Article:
rashad hadn't done his homework. >> bobby jones! and i'm not saying it as loud a it was being said there. get up here right now! you get off that football field right now! >> reporter: we're in a golf cart because this campus has grown so much since even we've been here. what jams were you listening to senior year? >> quad city d.j.s. all-stars. >> reporter: we bonded over music. i introduced rashad to pearl jam's heavy seattle sound. and he opened my eyes to the dirty south beats of atlanta rap. ♪ then he taught me about outcast. it was music education for me with rashad, but that was just the beginning of this long, long friendship that, you know, that's gone so beyond that. so far beyond that. two decades ago, rashad and i
sat on these same steps. our talks about boys and basketball soon developed into discussions about much deeper issues like race. >> would you please stand and face the jury? >> i'll never forget the o.j. simpson trial. >> i remember that. i remember you. >> orenthal james simpson not guilty of the crime of murder. >> reporter: we sat around the classes and watched it on tv. >> it was the time i had real conversations about race at this school. when i was here at westminster, when i first came in seventh grade, it was a culture shock that first semester. >> reporter: there were four black kids in the class? >> there were four or five black boys in the class, three other girls. it was very small. >> reporter: rashad and i came from different worlds. i think that was one of the reasons why early on, just certain people you have them who expose you to a totally different perspective and a way of life. it really resonated with me in high school in particular.
♪ he's taught me to always be open to other points of view, to tell the stories of people who may not always be heard. i'm actually in the middle of police. and to be fair. >> when you interview people during the ferguson and baltimore riots, you did your best to empathize. and that's why the conversations were very real. >> reporter: but i think the only reason they've been able to fully do that, one of the reasons is because of what you've taught me. rashad was recruited by more than a dozen college football teams, but he turned them down to attend the u.s. naval academy. >> i will tell you that i've never been so proud to be a part of something so much bigger than myself. >> reporter: on graduation day, exuberance. >> i kind of lost my mind. >> reporter: even bear hugging his commander in chief.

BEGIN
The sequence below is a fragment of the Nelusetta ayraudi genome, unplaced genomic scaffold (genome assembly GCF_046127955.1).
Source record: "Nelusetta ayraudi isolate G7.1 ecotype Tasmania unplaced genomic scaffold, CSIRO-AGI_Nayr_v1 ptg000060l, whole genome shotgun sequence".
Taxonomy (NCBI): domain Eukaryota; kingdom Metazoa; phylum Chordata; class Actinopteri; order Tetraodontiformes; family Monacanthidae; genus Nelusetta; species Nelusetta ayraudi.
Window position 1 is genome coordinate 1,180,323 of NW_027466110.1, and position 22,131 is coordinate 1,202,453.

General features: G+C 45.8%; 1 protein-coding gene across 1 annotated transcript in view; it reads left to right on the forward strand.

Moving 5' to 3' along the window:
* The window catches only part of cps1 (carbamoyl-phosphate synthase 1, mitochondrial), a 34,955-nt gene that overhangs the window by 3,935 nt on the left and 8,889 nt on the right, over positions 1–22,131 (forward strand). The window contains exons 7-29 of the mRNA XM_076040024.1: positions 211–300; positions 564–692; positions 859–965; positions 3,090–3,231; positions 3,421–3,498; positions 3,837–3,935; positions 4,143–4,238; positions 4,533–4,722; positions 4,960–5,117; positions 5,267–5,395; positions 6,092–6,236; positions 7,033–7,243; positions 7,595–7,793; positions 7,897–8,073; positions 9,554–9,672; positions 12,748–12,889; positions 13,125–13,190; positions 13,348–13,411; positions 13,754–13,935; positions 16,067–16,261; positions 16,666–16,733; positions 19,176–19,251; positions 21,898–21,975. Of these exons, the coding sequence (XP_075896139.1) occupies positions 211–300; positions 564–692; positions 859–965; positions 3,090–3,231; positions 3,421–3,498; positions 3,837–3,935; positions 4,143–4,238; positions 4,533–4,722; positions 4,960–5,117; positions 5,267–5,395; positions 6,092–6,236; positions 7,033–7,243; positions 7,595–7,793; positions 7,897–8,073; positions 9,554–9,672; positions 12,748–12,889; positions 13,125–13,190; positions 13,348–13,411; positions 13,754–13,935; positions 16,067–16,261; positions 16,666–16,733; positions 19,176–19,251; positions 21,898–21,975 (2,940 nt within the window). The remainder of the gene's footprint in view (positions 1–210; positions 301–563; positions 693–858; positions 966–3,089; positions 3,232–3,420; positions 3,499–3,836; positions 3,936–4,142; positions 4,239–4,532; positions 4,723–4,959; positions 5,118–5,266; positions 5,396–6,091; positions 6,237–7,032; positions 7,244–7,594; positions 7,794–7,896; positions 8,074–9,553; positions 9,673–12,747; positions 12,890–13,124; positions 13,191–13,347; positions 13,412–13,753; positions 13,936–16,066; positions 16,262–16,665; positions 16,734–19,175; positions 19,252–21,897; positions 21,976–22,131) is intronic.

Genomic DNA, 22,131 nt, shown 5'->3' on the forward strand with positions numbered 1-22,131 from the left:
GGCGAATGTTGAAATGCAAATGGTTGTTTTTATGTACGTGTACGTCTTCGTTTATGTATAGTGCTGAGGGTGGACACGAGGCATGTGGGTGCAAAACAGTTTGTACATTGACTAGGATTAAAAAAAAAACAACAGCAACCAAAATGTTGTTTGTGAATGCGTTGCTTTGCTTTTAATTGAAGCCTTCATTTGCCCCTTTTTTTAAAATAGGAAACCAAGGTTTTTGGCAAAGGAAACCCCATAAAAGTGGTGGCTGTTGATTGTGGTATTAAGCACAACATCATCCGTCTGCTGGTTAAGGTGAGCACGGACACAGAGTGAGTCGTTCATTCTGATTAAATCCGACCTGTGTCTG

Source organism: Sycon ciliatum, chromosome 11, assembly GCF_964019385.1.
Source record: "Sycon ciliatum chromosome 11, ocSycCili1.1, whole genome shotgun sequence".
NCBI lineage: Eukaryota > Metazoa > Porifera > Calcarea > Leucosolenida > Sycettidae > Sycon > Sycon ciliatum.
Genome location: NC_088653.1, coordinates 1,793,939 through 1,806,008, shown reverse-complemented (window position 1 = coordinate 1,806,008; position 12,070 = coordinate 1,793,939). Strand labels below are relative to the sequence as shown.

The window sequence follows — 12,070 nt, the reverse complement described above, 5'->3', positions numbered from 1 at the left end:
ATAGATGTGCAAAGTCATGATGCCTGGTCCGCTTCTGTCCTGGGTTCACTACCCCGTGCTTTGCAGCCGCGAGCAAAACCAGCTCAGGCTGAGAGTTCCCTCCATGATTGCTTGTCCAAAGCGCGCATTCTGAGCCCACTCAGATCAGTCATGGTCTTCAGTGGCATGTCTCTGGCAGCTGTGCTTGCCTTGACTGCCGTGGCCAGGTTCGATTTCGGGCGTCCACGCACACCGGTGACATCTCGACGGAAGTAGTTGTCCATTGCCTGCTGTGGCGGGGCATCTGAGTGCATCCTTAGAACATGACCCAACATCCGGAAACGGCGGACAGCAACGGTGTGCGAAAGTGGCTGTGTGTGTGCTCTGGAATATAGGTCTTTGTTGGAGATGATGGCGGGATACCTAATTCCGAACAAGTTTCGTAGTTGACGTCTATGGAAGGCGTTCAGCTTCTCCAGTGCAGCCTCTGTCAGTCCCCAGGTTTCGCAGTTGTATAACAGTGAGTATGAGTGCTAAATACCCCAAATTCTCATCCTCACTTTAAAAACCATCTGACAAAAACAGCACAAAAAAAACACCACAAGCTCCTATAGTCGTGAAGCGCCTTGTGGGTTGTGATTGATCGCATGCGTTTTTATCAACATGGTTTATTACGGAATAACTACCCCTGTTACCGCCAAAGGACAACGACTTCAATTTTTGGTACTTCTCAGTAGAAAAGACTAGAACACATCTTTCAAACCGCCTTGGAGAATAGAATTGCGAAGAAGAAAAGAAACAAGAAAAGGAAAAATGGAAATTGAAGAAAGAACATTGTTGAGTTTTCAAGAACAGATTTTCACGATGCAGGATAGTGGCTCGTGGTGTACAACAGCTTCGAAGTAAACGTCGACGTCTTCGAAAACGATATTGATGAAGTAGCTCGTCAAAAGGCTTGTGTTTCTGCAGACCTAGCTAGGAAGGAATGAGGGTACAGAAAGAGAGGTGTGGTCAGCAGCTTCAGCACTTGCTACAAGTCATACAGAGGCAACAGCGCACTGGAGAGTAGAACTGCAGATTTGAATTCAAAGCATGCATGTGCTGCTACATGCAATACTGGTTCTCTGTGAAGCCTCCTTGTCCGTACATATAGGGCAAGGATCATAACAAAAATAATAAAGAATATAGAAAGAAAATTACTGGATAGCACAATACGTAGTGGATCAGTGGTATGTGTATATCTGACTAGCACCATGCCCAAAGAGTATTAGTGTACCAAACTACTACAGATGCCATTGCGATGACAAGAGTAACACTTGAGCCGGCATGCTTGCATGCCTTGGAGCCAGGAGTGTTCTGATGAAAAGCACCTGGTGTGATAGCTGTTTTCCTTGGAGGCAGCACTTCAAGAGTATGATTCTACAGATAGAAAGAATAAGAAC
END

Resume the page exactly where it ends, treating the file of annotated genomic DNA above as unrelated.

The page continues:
rashad rose through the ranks to become a lieutenant commander in the u.s. navy. this was the first terrorist attack on the united states from isis. now our worlds are converging again. secretary of defense yesterday -- i'm reporting on a world at war. he is fighting in one. >> every day that i put this uniform on i just don't think about the navy, the naval service. i think about the classmates i went to school with, some of who have made the ultimate sacrifice in defense of their country. and it's very humbling to even be considered part of that group. very humbling. captain's going to be off the ship this morning. >> reporter: right now rashad is stationed in the middle east as executive officer on the "uss enzio," actively engaged in the war on terror. i am incredibly proud and not at all surprised.
cheerleading, football. here's the football. a real friend? somebody who keeps you honest. somebody who keeps you in check. i found that and so much more in rashad. i would say there's nothing off limits in my life that rashad doesn't have some kind of opinion on -- love life, professional, whatever. i listen to him. now his oldest daughter has started junior high at the very same school where her dad and i first met. i can only hope for her she finds someone in these hallowed halls who will teach her about life and love and fairness. he, without even probably realizing what he was doing, was teaching me. rashad helped teach me and still does how to be a better human being.